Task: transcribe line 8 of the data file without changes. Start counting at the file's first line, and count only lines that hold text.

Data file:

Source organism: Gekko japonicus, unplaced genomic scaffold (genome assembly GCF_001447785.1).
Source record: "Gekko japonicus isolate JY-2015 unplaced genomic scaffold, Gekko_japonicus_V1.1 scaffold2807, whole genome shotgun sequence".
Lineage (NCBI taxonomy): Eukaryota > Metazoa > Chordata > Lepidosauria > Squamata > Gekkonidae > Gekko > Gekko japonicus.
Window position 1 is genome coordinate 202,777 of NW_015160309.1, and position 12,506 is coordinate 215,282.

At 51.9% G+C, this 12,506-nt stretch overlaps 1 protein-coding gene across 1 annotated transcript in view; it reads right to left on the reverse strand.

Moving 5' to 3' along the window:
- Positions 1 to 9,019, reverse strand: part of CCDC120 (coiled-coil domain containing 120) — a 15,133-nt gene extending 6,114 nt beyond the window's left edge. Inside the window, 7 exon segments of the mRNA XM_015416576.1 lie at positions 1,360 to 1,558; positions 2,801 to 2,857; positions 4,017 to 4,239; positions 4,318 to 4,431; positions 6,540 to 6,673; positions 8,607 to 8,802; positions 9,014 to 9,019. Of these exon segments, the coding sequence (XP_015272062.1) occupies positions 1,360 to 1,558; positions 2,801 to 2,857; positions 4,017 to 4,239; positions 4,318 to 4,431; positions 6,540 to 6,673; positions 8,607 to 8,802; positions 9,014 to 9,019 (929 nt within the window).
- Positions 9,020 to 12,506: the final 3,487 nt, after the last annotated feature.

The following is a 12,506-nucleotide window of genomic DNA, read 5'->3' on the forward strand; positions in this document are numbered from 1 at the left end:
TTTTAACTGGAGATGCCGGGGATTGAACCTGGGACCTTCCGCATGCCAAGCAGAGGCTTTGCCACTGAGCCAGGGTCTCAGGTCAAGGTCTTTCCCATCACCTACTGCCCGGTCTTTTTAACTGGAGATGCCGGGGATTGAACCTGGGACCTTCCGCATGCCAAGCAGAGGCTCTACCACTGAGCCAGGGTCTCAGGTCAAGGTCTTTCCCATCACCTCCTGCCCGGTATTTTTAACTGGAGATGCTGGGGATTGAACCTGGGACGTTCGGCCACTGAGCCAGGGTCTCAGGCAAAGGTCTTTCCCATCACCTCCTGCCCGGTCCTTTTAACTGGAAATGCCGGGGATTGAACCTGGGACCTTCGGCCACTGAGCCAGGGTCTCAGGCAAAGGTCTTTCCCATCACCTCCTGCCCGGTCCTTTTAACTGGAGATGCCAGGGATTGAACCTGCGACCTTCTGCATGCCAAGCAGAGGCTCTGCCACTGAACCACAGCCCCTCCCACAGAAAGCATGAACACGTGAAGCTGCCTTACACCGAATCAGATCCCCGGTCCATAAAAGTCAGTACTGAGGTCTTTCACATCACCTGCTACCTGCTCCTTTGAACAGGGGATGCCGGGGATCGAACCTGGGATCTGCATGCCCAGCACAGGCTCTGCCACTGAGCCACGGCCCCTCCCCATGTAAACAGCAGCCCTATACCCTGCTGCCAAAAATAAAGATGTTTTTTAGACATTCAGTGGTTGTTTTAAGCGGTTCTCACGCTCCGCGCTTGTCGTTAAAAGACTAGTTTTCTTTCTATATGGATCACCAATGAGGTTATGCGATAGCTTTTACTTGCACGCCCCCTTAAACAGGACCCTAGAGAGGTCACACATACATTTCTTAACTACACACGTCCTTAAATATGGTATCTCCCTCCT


- Positions 9,020 to 12,506: the final 3,487 nt, after the last annotated feature.